Is this the end of the SK Telecom T1 dynasty?

How the growth and democratization of League's player base have left SKT behind.

Photo via Riot Games

The early history of League of Legends esports is dominated by just three letters: SKT. Those letters originally represented team sponsor South Korean Telecom, but over the last five years, they’ve become so much more. Led by Lee “Faker” Sang-hyeok, simply nicknamed “God,” SKT were the embodiment of League perfection.

Then they lost in the 2017 World Championships to rival Korean squad Samsung Galaxy. And they haven’t stopped losing since. The team’s unprecedented struggles this year finally came to a head when SKT subbed in its entire bench in a key series vs. MVP.

Is this the end of the SKT dynasty? How did something that seemed so stable crumble in a manner of months?

When dynasties are formed

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It’s actually a common phenomenon to see dynasties formed in the early days of a sport. Think back to the advent of baseball in the early 20th century and how the Babe Ruth-led New York Yankees dominated, winning seven World Series in 17 years.

Even more impressive was the title run submitted by Bill Russell. He entered the NBA a decade after its formation and dominated, winning an absurd 11 NBA Finals and cementing his status as one of the greatest athletes of all time.

When the NFL and AFL merged in 1970, 26 teams were included in the new league. But just three of those—the Dallas Cowboys, Miami Dolphins, and Pittsburgh Steelers—would dominate the next decade, winning eight of 10 Super Bowls.

What phenomenon led to the creation of these early dynasties? To find out, look no farther than the star players at the heart of each championship.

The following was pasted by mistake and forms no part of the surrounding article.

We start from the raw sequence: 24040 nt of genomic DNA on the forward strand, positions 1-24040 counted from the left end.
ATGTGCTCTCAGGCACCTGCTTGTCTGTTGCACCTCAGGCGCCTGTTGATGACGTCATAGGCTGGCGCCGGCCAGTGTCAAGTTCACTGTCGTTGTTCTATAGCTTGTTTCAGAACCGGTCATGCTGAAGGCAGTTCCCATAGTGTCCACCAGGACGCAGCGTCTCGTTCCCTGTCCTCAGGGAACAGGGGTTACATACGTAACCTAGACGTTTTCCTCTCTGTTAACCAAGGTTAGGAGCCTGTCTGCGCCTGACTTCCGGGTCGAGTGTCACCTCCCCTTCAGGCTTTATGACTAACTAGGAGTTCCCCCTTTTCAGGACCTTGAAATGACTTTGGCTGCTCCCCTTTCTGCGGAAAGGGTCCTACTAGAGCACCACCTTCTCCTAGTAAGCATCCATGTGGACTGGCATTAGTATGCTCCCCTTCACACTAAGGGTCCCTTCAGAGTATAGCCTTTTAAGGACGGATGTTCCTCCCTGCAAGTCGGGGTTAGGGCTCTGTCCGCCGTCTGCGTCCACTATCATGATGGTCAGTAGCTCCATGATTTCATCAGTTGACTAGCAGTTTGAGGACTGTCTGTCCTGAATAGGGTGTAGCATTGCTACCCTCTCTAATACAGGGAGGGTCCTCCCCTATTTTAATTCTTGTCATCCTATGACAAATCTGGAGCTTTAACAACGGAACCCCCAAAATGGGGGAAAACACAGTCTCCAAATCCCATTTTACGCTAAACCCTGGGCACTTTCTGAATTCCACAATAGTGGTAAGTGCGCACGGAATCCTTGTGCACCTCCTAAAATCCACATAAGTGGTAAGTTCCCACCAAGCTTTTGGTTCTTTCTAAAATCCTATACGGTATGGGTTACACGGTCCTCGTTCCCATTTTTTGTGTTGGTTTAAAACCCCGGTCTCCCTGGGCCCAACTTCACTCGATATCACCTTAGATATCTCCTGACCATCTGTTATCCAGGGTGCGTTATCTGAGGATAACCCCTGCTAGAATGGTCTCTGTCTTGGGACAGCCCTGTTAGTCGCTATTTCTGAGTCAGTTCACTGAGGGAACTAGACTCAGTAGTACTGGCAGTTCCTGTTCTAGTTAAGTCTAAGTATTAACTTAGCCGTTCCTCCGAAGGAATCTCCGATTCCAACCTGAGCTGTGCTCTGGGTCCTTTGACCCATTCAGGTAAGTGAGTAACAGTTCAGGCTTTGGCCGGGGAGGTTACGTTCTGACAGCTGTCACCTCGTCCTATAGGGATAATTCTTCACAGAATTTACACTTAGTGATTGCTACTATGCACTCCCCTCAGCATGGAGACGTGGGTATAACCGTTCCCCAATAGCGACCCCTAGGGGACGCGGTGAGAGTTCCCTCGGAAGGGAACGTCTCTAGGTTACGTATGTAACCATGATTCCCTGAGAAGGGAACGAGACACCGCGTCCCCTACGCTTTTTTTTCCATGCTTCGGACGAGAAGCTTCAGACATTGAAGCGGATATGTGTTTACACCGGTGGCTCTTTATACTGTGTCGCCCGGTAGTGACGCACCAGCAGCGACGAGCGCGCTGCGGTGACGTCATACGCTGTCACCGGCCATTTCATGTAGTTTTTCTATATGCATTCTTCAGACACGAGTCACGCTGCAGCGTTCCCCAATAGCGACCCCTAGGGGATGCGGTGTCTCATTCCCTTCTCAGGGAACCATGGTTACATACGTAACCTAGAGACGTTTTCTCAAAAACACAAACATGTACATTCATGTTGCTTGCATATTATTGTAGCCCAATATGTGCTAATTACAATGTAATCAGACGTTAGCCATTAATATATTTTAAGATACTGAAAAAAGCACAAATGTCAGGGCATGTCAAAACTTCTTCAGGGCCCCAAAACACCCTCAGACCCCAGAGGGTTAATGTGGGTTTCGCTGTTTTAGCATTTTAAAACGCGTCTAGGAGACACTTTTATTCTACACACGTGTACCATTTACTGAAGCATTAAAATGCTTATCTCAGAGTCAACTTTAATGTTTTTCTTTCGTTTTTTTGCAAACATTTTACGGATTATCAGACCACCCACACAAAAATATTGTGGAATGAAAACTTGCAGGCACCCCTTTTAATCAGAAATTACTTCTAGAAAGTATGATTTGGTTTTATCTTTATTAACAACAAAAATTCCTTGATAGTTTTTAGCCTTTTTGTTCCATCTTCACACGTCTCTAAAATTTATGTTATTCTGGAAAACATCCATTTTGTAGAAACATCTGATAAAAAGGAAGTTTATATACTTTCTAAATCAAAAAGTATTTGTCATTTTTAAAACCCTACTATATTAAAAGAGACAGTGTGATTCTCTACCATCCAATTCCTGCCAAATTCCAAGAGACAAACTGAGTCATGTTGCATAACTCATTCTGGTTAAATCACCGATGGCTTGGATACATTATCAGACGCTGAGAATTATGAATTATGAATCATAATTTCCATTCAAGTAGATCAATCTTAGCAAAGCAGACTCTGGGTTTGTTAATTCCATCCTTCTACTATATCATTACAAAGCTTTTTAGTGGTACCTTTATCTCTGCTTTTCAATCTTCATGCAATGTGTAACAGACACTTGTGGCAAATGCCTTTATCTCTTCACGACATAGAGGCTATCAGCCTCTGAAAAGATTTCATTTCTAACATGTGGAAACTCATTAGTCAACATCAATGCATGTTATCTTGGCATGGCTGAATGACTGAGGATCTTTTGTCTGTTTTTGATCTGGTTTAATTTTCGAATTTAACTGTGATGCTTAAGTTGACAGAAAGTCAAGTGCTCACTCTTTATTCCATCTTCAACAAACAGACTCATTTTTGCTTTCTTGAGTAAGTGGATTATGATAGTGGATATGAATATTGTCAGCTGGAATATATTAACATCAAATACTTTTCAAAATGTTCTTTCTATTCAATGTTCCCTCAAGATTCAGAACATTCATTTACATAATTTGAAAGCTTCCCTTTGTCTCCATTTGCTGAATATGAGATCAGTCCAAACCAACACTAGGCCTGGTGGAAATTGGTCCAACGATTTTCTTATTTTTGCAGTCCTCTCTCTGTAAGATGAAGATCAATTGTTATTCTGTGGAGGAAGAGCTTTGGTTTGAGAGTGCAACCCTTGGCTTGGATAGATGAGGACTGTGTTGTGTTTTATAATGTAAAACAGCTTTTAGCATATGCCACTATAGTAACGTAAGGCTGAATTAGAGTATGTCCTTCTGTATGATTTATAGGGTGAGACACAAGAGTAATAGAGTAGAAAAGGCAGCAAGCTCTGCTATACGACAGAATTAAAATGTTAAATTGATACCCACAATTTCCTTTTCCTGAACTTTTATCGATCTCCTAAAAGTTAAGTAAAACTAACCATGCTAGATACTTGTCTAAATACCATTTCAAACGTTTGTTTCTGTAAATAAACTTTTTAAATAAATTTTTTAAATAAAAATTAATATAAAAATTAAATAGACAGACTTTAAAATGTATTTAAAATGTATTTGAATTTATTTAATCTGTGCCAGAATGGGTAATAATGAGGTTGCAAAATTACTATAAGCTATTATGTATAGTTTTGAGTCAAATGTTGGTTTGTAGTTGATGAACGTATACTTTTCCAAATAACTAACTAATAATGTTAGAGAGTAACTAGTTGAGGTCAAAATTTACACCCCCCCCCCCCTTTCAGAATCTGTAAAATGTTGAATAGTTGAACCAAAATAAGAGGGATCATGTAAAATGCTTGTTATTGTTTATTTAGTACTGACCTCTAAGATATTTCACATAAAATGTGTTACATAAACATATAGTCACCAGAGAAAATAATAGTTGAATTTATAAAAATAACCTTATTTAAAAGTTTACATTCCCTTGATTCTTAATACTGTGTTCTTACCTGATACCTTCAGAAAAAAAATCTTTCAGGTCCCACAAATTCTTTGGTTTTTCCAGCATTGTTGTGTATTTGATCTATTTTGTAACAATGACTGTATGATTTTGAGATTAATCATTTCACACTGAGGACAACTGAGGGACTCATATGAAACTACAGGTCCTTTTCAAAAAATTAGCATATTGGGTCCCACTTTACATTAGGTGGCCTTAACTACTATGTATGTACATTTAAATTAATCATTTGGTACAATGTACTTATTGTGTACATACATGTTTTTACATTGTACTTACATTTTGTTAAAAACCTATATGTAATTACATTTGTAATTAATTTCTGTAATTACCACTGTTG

The democratization of talent

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When a sport is established, it often begins with a relatively shallow pool of talent. There weren’t as many people playing League in 2011 when the first World Championship was held.

A great example is Russell, who won his titles because of his work ethic and intense competitive drive. But he was also extremely tall and athletic—one of the few athletes who could play above the rim at the time. In his era, there just weren’t many players who could compete with him physically. Now, the trend has reversed—tall players are plentiful and stylistic changes have led to the advent of smaller players taking charge of the league.

The same is true in League of Legends. When Faker debuted as a rookie in 2013, nobody could keep up with his pure mechanical skill. And because there’s only one Faker, SKT had a tremendous advantage that carried them to three World Championships and two MSI titles.

But as League has grown more popular, more stars have popped up. The distribution of talent has become democratized, making it tougher for one team to horde the best players. And the impact of any one player is lessened when leagues have multiple stars.

As it has grown, the game has evolved, and it’s threatening to leave SKT in the dust.

A changing game

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As the players have gotten better, teams are starting to use them in new and creative ways. Winning a series is no longer solely about getting the best carry fed. Often it falls on the supporting pieces to make things happen. Attacking the worst player on the other side has become almost as important as playing through your best.

One of the problems SKT has had over the past few years is that they haven’t built a deep bench around Faker. ADC Bae “Bang” Jun-sik is definitely one of the best in the world. He’s a fantastic teamfighter who can carry the late game.

But Bang and support Lee “Wolf” Jae-wan have never been able to exert pressure in the lane phase. It used to be a victory for SKT if neither died in the first half of games. But that type of passive play just isn’t good enough anymore.

When Faker isn’t making things happen, there simply isn’t another player on the roster who can. Maybe that’s why SKT are so desperately trying subs out—to find someone who can be that secondary carry. Maybe they’re even looking for the next Faker.

For years, Faker and SKT have stood on top of the mountain while the landscape around them changed. But one day they woke up and not only were they no longer on top, but a whole new mountain rose—one that they had never climbed before.

Making tweaks at the fringes was never going to get them back to the summit. They needed to commit to a full-scale rebuild, and they have. It won’t be easy—remember those earlier dynasties? Only one managed to keep the winning going: the Yankees, who replaced Ruth with the likes of Joe DiMaggio and Mickey Mantle and kept on winning.

Finding someone like that to play with Faker now could be more impressive than finding God in the first place.